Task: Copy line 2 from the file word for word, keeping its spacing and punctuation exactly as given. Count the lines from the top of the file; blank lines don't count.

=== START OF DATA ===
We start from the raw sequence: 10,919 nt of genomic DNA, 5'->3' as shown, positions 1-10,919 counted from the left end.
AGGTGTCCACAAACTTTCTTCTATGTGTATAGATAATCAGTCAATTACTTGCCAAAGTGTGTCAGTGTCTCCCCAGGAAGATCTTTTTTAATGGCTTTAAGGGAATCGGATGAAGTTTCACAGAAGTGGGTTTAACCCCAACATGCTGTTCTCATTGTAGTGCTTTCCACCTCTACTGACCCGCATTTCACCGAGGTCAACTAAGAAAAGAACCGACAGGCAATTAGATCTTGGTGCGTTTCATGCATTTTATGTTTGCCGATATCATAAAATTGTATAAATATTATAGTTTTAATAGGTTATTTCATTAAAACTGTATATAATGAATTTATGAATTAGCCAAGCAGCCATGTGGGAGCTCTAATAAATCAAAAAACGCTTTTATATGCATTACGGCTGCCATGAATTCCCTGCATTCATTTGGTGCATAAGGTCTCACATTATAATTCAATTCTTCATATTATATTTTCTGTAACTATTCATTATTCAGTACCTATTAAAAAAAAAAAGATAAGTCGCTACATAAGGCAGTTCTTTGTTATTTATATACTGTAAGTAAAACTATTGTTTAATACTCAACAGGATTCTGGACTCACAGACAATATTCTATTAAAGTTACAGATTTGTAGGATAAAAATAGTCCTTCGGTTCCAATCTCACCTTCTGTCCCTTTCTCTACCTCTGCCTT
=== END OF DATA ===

AGGTGTCCACAAACTTTCTTCTATGTGTATAGATAATCAGTCAATTACTTGCCAAAGTGTGTCAGTGTCTCCCCAGGAAGATCTTTTTTAATGGCTTTAAGGGAATCGGATGAAGTTTCACAGAAGTGGGTTTAACCCCAACATGCTGTTCTCATTGTAGTGCTTTCCACCTCTACTGACCCGCATTTCACCGAGGTCAACTAAGAAAAGAACCGACAGGCAATTAGATCTTGGTGCGTTTCATGCATTTTATGTTTGCCGATATCATAAAATTGTATAAATATTATAGTTTTAATAGGTTATTTCATTAAAACTGTATATAATGAATTTATGAATTAGCCAAGCAGCCATGTGGGAGCTCTAATAAATCAAAAAACGCTTTTATATGCATTACGGCTGCCATGAATTCCCTGCATTCATTTGGTGCATAAGGTCTCACATTATAATTCAATTCTTCATATTATATTTTCTGTAACTATTCATTATTCAGTACCTATTAAAAAAAAAAAGATAAGTCGCTACATAAGGCAGTTCTTTGTTATTTATATACTGTAAGTAAAACTATTGTTTAATACTCAACAGGATTCTGGACTCACAGACAATATTCTATTAAAGTTACAGATTTGTAGGATAAAAATAGTCCTTCGGTTCCAATCTCACCTTCTGTCCCTTTCTCTACCTCTGCCTT